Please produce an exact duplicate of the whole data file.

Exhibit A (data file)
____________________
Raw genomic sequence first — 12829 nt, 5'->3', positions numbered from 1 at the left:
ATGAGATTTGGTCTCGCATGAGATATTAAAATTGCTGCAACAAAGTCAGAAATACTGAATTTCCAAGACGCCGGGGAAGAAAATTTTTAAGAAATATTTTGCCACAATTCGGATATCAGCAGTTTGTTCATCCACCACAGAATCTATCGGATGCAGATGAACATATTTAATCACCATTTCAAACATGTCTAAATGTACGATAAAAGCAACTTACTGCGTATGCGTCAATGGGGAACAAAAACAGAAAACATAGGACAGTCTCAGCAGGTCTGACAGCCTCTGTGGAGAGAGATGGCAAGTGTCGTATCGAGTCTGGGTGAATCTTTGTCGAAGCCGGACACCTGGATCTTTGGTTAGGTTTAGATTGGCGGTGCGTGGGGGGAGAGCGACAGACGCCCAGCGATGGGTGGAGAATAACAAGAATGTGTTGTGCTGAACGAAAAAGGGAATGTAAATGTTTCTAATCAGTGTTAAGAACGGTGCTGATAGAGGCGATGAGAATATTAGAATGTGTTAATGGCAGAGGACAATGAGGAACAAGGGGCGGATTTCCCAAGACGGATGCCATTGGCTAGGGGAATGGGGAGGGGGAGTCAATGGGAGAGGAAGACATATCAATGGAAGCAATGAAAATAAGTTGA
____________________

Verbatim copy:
Raw genomic sequence first — 12829 nt, 5'->3', positions numbered from 1 at the left:
ATGAGATTTGGTCTCGCATGAGATATTAAAATTGCTGCAACAAAGTCAGAAATACTGAATTTCCAAGACGCCGGGGAAGAAAATTTTTAAGAAATATTTTGCCACAATTCGGATATCAGCAGTTTGTTCATCCACCACAGAATCTATCGGATGCAGATGAACATATTTAATCACCATTTCAAACATGTCTAAATGTACGATAAAAGCAACTTACTGCGTATGCGTCAATGGGGAACAAAAACAGAAAACATAGGACAGTCTCAGCAGGTCTGACAGCCTCTGTGGAGAGAGATGGCAAGTGTCGTATCGAGTCTGGGTGAATCTTTGTCGAAGCCGGACACCTGGATCTTTGGTTAGGTTTAGATTGGCGGTGCGTGGGGGGAGAGCGACAGACGCCCAGCGATGGGTGGAGAATAACAAGAATGTGTTGTGCTGAACGAAAAAGGGAATGTAAATGTTTCTAATCAGTGTTAAGAACGGTGCTGATAGAGGCGATGAGAATATTAGAATGTGTTAATGGCAGAGGACAATGAGGAACAAGGGGCGGATTTCCCAAGACGGATGCCATTGGCTAGGGGAATGGGGAGGGGGAGTCAATGGGAGAGGAAGACATATCAATGGAAGCAATGAAAATAAGTTGA